Thermoelectric and structural properties of high-performance In-based skutterudites for high-temperature energy recovery

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Morris S. Good and Kamandi C. Roberts Pacific Northwest National Laboratory, Richland, Washington 99352

M.A. Subramanian Department of Chemistry, Oregon State University, Corvallis, Oregon 97331

Terry J. Hendricksa) Pacific Northwest National Laboratory, MicroProducts Breakthrough Institute, Corvallis, Oregon 97330 (Received 22 December 2010; accepted 22 April 2011)

The temperature-dependent thermoelectric (TE) and structural properties of n-type filled skutterudites were measured from 300–625 K. In0.2Co4Sb12, and In0.2Ce0.05Yb0.1Co4Sb12 exhibited figure of merit (ZT) values as high as 1.2 at 625 K and In0.2Ce0.15Co4Sb12 showed ZT values of ;1.4 at 625 K. The room temperature Young’s modulus, Poisson’s ratio, and coefficient of thermal expansion (at 298– 673 K) of In0.2Ce0.15Co4Sb12, In0.2Co4Sb12, and In0.2Ce0.05Yb0.1Co4Sb12 compositions were found to be lower than that for the unfilled Co4Sb12 skutterudite material. It was discovered that thermal cycling of n-type In0.15Ce0.1Co4Sb12 and In0.2Ce0.17Co4Sb12 materials from 323–673 K (200 cycles) actually increased their power factors by 13.6–36% at 510–525 K without appreciably changing the Young’s modulus or the Poisson’s ratio. The transport and structural properties characterized in this work are critical to transitioning these materials into operating TE devices and systems.


The U.S. Department of Energy (DOE) Transportation Energy Data Book: Edition 24 shows that in 2002 ;130 billion gallons of gasoline was used nationwide by light-duty passenger cars, minivans, and sport utility vehicle segment. Some estimates indicate that ;4-5 Quads (1 Quad 5 1015 Btu) of the energy in this fuel ended up as waste thermal energy in vehicle exhaust streams. The same reference indicates another ;30 billion gallons of diesel fuel was used nationwide by heavy-duty vehicles in 2002, of which ;1.4 Quads of the energy in this fuel ended up as waste thermal energy in heavy-vehicle exhaust streams. In 2008, ;4.7 Quads (;20%) of transportation sector fuel energy was used to operate heavy-duty, Class 8 vehicles; with ;1.6 Quads of this energy ending up in heavy vehicle high-temperature exhaust flows. The DOE Office of Vehicle Technologies is sponsoring research to develop advanced, high-temperature n-type and p-type skutterudite thermoelectric (TE) materials to harness this exhaust flow energy enabling higher energy efficiency in heavy-duty a)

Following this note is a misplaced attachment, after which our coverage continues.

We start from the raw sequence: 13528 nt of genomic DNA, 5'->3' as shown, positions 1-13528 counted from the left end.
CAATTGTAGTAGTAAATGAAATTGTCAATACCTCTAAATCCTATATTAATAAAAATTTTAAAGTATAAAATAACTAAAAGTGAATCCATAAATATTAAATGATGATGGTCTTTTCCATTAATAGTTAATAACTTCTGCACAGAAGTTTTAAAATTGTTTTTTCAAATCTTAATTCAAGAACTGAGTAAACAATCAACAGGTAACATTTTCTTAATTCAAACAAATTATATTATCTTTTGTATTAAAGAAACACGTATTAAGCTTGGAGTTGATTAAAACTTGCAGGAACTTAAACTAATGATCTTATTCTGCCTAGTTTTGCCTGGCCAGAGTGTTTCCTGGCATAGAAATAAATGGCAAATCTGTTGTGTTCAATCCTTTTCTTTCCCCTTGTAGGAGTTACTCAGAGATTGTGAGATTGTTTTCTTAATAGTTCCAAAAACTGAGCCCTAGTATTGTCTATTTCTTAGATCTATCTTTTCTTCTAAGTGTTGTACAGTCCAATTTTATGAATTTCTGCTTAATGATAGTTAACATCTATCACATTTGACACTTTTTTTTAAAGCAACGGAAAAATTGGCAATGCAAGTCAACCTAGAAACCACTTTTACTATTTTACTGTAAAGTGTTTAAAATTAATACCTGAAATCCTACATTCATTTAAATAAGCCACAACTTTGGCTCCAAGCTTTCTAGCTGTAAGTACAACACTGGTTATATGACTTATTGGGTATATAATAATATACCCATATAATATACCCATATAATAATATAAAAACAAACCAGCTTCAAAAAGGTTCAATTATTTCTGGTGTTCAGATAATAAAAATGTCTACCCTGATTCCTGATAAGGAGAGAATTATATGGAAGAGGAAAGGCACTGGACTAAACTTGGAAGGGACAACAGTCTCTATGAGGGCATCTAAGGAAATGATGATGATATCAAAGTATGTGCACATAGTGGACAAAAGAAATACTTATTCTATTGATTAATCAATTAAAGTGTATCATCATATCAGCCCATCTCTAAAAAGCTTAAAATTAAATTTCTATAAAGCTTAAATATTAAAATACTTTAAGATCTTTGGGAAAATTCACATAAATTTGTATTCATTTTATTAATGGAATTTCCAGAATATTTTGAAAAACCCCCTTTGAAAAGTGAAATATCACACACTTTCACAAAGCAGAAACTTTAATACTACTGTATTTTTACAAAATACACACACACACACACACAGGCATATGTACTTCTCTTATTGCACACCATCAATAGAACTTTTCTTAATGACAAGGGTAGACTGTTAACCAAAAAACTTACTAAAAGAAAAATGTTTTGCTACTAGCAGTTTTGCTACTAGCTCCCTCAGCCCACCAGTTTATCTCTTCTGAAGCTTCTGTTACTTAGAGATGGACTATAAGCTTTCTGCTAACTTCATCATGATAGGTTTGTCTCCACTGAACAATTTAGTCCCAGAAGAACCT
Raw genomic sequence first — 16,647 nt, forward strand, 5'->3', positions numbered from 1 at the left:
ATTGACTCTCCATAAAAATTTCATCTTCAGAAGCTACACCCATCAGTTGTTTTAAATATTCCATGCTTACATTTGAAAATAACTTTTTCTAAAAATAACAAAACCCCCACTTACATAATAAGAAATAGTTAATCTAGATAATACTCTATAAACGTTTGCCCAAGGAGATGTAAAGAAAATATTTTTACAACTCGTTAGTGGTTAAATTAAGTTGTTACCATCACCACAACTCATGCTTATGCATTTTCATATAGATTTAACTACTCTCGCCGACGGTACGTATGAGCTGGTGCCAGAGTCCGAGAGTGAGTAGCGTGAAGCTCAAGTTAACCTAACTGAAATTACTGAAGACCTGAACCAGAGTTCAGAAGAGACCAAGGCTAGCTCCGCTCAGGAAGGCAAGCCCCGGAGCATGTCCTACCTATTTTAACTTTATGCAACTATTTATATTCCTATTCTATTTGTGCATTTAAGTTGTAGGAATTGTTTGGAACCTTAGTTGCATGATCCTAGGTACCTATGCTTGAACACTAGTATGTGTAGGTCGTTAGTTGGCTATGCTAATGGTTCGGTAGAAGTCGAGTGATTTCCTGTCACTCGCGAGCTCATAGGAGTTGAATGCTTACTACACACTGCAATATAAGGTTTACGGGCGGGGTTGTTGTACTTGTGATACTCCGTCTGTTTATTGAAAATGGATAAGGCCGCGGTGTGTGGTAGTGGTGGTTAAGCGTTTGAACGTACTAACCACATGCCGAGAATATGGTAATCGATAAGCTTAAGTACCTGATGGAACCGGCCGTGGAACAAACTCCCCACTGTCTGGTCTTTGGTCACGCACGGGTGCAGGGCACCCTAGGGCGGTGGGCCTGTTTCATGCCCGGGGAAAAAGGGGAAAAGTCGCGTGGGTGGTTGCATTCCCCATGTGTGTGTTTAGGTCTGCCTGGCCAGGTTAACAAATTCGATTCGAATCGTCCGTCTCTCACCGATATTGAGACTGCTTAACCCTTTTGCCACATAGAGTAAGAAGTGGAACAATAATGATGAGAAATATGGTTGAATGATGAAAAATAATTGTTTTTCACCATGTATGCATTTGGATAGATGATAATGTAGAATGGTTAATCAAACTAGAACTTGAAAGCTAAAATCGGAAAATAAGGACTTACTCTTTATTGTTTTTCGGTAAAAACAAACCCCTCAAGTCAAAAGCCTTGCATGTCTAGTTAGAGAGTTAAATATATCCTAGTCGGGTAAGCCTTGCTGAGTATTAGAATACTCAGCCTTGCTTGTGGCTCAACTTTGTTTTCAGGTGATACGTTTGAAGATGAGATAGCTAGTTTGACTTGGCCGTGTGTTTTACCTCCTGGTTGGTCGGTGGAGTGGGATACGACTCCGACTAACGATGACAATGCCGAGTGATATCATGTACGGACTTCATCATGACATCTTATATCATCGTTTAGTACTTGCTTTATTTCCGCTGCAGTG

Address all correspondence to this author. e-mail: [email protected] DOI: 10.1557/jmr.2011.163 J. Mater. Res., Vol. 26, No. 15, Aug 14, 2011

and light-duty vehicle engines. The work leverages recent advanced TE materials research in skutterudites, quantum well, and nanostructured materials to recover and convert this waste thermal energy into high-grade electrical energy onboard the vehicle. Advanced TE materials are critical to achieving project performance goals and introducing other potential future applications of TE power generation and advanced cooling in vehicle systems. The temperature range of interest in automotive wast

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